NOTE: If you are injured you must see a Rehabilitation Professional. Nothing on this website is a substitute for that.




  • Iliotibial Band Syndrome – IBS . Physiopedia
    – The ITB is a thickening of the Deep Fascia (Fascia Latae) of the Thigh; the TFL inserts into this fibrous band tensing it
    – Usually presents with pain and/or tenderness on palpation of the lateral aspect of the knee, superior to the joint line and inferior to the lateral femoral epicondyle
    – It is considered a non-traumatic overuse injury, often seen in runners, and is often concomitant with underlying weakness of hip abductor muscles
  • 3 Videos + 5 Graphics ITBS – Explained .

  • 2 Videos + 2 Graphics – ITBS – Don’t Directly Roll the ITB – Kaitlyn Physio – December 28, 2022
  • 4 Videos – ITBS – Proper Rolling & Stretching – Keeley Physio, Lawrence Physio – December 28, 2022
  • 2 Videos – ITBS – Stretches


  • Tendinopathy: is typically used to describe any problem involving a tendon. The tendons can be worn, injured, stretched, and/or torn.
  • Tendinitis: acute inflammation of the tendon due to small (micro) tears (the suffix “itis” indicates inflammation)
  • Tendinosis: non-inflammatory degeneration of a tendon from repetitive strain-injuries without adequate time to heal. Sports Health
  • Patellar Tendinitis . Mayo Clinic
    – Patellar tendinitis is an injury to the tendon connecting your kneecap (patella) to your shinbone.
    – The patellar tendon works with the muscles at the front of your thigh to extend your knee so that you can kick, run and jump.
    – Patellar tendinitis, also known as jumper’s knee, is most common in athletes whose sports involve frequent jumping — such as basketball and volleyball. However, even people who don’t participate in jumping sports can get patellar tendinitis.
    – For most people, treatment of patellar tendinitis begins with physical therapy to stretch and strengthen the muscles around the knee.
  • 3 Videos – Patellar Tendinopathy Explained .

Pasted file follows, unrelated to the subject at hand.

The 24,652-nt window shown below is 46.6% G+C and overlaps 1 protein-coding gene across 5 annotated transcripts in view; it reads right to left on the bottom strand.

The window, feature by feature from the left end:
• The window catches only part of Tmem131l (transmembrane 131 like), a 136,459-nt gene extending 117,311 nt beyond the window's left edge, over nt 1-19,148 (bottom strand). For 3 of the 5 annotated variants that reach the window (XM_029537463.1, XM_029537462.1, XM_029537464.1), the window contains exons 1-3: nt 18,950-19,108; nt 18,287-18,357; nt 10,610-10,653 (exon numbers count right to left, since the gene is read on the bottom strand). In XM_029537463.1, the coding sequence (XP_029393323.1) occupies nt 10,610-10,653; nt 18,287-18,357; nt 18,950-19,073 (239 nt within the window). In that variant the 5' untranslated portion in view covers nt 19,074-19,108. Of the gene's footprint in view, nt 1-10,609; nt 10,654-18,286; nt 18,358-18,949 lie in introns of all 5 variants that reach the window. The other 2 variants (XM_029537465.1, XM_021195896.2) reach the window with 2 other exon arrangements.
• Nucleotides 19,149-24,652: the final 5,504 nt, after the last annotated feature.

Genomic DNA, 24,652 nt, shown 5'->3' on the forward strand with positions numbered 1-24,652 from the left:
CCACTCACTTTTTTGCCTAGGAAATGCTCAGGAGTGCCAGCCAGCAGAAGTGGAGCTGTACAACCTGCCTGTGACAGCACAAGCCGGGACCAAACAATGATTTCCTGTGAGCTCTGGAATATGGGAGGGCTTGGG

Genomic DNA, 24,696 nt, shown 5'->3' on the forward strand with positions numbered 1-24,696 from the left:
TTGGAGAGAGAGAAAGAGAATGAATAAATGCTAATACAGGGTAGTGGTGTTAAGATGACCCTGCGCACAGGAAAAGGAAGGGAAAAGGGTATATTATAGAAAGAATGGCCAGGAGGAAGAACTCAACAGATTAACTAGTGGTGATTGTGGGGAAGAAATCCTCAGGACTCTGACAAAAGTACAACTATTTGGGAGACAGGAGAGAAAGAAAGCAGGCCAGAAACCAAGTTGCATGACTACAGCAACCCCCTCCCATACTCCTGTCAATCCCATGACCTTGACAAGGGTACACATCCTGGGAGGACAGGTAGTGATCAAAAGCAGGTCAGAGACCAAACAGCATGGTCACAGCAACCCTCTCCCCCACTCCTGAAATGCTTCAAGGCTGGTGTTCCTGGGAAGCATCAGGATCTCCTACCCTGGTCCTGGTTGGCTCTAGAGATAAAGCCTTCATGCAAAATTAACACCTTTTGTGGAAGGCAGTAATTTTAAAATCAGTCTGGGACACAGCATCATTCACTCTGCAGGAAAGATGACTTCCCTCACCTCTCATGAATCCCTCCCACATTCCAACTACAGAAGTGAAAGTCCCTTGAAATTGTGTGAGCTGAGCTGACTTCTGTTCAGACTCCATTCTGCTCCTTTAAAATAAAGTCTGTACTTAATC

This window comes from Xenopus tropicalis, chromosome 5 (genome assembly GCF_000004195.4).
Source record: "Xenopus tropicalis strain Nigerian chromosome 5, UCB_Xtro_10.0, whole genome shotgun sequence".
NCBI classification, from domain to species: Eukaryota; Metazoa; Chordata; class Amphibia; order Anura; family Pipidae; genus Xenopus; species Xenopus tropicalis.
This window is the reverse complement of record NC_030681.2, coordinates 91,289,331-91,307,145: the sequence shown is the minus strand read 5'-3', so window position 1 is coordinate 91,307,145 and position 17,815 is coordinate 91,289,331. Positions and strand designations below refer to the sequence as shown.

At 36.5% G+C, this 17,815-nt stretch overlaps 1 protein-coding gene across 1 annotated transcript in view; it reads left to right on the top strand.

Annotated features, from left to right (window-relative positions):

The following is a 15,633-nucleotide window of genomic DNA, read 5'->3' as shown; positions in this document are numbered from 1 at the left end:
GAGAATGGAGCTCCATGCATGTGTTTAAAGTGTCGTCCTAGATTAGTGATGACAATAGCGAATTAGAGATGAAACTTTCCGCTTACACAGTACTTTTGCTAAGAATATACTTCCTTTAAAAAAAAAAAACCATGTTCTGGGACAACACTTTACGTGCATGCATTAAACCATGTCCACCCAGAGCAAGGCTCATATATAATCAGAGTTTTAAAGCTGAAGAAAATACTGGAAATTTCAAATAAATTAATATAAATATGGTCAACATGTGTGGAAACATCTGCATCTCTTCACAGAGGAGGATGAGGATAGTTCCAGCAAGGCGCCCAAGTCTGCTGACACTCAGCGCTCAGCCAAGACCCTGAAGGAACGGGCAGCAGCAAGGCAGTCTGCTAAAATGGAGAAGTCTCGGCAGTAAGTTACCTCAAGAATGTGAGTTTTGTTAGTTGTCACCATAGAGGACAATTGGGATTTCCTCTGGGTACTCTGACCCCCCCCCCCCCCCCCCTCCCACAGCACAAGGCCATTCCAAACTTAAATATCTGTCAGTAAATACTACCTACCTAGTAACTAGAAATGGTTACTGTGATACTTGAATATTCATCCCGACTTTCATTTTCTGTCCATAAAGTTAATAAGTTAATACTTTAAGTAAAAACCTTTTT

• 1 Video – Patellar Tendinopathy Diagnosis – Physiotutors

  • 4 Videos – Rehab Exercises – Kaitlyn Physio – January 7, 2023
  • 2 Videos – Rehab Exercises – Chiros
  • 5 Videos – Rehab Exercises – Physios


  • PFPS: A Quick Reference . Educated Physical Therapist
  • PFPS . Orthoinfo
    – PFPS is a broad term used to describe pain in the front of the knee and around the patella, or kneecap
    – Called “runner’s knee” or “jumper’s knee” it is common in people who play sports—particularly females and young adults—but PFPS can occur in nonathletes
    – The pain and stiffness caused by PFPS can make it difficult to climb stairs, kneel down, and perform other everyday activities
    – Many things may contribute to PFPS. Problems with alignment of the kneecap and overuse from vigorous athletics or training are often significant factors
    – Symptoms are often relieved with conservative treatment, such as changes in activity levels or a therapeutic exercise program
  • 1 Video + 4 Graphics- PFPS – Explained .
  • 3 Videos – PFPS – Diagnosis & Testing – Physiotutors
  • 3 Videos + 1 Graphic – PFPS – Rehab Exercises . Kaitlyn Physio – December 28, 2022
  • 5 Videos – PFPS – Rehab Exercises . Physios
  • 5 Videos – PFPS – Rehab Exercises . Chiros


  • Knee Bursitis . Orthoinfo
    – Bursae are small, jelly-like sacs containing a small amount of fluid, positioned b/n bones and soft tissues, acting as cushions to help reduce friction.
    – Prepatellar bursitis is inflammation in front of the kneecap (patella)
    – When the bursa becomes irritated and produces too much fluid it swells and puts pressure on adjacent parts of the knee.
    – It is often caused by pressure from constant kneeling or a direct blow to the front of knee
    – Nonsurgical treatment is usually effective as long as the bursa is simply inflamed and not infected

  • 4 Videos + 2 Graphics – PES Anserinus Bursitis . December 28, 2022


  • Knee Arthritis . AAOS
    – The cartilage gradually wears away. As the cartilage wears away, it becomes frayed and rough, and the protective space between the bones decreases
    – This can result in bone rubbing on bone, and produce painful bone spurs
  • 2 videos – Osteoarthritis Explained
  • 2 Videos + 3 Graphics – Knee Osteoarthritis Explained – AAOS & Physiotutors
  • 2 Videos Rehab Exercises – E3Rehab Physios & Physiotutors



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